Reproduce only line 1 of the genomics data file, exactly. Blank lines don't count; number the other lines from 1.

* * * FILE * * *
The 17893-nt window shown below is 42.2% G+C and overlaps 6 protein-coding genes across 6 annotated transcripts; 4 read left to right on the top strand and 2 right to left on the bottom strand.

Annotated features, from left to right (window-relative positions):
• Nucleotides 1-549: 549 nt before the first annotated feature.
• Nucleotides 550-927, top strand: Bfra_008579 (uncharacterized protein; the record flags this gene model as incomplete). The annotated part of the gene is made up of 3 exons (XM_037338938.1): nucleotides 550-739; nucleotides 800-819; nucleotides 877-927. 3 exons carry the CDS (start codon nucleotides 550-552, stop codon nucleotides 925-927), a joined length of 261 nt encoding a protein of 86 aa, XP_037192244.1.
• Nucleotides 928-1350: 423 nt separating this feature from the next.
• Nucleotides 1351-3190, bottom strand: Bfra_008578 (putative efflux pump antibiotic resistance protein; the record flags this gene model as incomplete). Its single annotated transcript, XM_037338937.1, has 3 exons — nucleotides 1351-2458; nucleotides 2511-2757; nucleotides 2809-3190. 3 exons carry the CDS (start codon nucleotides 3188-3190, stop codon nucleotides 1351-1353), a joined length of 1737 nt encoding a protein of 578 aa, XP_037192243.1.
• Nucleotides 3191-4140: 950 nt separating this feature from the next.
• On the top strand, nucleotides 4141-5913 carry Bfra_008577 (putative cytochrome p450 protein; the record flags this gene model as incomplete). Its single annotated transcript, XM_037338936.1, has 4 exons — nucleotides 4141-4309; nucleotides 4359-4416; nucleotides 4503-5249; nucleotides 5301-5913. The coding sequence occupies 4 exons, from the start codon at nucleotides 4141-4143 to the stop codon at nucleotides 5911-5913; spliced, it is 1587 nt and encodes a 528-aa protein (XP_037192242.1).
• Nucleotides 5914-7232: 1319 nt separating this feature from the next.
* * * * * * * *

The 17893-nt window shown below is 42.2% G+C and overlaps 6 protein-coding genes across 6 annotated transcripts; 4 read left to right on the top strand and 2 right to left on the bottom strand.